Are there any signals from this week's talks that point to further negotiation and a positive outcome before the March deadline?
My guess is that there will be continuous talks up to the March deadline, and if there is no resolution by the deadline, they will continue.
However, I think there will be an agreement, but the question is if it is an agreement to save face, or one that is substantive and addresses the issues.
In any case, a substantive agreement cannot be reached by March 1. A face-saving agreement can be reached at any point in time, they just say "we agree."
My feeling is that something like that will emerge — however not by March 1, but more likely by mid-year.
But this won't be a sustainable or real solution to the problem, which means the problem will reemerge in the future. These issues cannot be corrected through agreement. You are talking about modifying and reshaping behaviors, policies and institutions in a country and that takes years, not six months.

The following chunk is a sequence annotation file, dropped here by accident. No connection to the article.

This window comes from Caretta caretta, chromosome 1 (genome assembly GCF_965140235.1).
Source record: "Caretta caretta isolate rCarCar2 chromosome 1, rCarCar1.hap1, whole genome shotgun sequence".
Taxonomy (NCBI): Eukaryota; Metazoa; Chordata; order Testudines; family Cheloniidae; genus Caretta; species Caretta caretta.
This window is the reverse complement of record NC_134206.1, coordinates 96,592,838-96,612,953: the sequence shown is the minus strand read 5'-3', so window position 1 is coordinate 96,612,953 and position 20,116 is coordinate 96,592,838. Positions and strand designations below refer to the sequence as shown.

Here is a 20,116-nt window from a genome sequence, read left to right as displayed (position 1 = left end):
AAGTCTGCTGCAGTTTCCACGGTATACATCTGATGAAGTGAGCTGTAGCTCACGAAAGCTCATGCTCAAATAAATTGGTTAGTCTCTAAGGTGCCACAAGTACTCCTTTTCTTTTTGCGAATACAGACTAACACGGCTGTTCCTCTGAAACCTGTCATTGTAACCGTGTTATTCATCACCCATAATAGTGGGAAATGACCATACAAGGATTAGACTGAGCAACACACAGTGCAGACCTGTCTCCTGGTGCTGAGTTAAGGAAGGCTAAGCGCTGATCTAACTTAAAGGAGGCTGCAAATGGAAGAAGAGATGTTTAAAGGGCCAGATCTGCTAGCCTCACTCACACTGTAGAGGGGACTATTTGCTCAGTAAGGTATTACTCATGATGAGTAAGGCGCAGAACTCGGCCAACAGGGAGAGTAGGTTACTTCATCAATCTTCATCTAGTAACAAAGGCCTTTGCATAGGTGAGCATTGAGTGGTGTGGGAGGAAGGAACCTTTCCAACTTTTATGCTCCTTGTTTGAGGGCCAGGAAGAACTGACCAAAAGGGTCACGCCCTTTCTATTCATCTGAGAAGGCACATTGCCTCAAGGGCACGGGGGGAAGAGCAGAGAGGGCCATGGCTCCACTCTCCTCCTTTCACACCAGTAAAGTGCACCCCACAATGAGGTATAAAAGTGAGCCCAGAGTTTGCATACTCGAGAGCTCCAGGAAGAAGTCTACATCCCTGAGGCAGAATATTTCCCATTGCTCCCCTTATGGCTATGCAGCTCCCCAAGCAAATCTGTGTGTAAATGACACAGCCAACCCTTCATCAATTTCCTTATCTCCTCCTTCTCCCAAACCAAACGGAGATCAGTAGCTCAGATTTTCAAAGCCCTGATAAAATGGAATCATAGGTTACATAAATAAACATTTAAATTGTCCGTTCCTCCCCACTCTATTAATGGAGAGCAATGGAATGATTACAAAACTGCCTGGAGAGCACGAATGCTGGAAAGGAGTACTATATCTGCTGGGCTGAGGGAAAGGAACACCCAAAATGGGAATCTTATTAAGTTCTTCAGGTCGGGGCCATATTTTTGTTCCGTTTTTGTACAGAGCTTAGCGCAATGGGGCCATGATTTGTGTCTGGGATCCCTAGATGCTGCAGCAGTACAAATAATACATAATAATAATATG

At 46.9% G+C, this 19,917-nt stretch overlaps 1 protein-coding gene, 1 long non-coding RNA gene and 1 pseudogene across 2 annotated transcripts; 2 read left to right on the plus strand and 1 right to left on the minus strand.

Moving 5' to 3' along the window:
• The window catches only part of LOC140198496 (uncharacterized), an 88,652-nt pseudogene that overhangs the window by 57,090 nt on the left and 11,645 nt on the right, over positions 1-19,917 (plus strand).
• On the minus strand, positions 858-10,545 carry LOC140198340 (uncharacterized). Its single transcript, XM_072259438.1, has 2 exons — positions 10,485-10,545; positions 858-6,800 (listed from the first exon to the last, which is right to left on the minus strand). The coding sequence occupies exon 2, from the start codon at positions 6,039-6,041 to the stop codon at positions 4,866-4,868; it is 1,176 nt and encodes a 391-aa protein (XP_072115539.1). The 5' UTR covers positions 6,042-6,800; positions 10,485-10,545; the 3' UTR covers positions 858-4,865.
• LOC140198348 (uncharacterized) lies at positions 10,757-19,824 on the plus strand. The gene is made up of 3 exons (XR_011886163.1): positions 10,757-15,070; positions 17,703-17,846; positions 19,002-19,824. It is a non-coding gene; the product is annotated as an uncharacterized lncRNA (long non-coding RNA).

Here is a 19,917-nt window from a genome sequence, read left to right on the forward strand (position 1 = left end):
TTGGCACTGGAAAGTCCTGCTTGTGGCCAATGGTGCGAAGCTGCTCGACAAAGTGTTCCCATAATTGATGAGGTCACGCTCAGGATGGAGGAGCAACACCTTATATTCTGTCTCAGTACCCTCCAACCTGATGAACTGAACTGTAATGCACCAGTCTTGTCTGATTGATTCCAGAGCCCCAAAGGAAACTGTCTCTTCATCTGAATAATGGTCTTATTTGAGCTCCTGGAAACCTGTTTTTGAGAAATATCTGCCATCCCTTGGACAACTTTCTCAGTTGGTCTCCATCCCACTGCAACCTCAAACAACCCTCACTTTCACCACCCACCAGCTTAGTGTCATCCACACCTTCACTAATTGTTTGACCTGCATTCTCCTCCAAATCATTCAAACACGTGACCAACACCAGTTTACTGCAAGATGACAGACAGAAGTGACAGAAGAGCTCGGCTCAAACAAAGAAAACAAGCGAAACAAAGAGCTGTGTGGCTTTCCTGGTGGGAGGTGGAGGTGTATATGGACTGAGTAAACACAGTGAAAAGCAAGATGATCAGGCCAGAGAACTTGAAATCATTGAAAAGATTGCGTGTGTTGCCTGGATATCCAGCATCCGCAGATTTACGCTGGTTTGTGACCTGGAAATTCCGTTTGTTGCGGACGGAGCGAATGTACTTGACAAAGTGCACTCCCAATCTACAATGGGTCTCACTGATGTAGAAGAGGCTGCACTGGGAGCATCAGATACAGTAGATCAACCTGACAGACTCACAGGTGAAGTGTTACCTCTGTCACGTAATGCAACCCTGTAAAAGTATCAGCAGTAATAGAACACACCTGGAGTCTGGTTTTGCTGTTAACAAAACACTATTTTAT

What would be "unreasonable concessions" for China in negotiations with the US?
Taking the example of technology transfer, which is a major issue for the US, let's say someone wants to forbid transfer of technology from US companies to Chinese companies. The Chinese would say that this makes no sense, because anybody that operates in China is transfering technology to somebody and that's the way it works globally. The issue is if it is stolen instead of being bought, traded and absorbed. But it would take a court case to determine what type of technology transfer is legal.
The thing is, there has never been a case filed with the WTO claiming illegal or forced technology transfer. This is because no one has officially defined what technology transfer is. So if you ask China to stop it, they will say, "We're not sure what you are asking us to do."
How will the ongoing dispute affect global supply chains from Asia and will production shift to low-cost regions like Southeast Asia?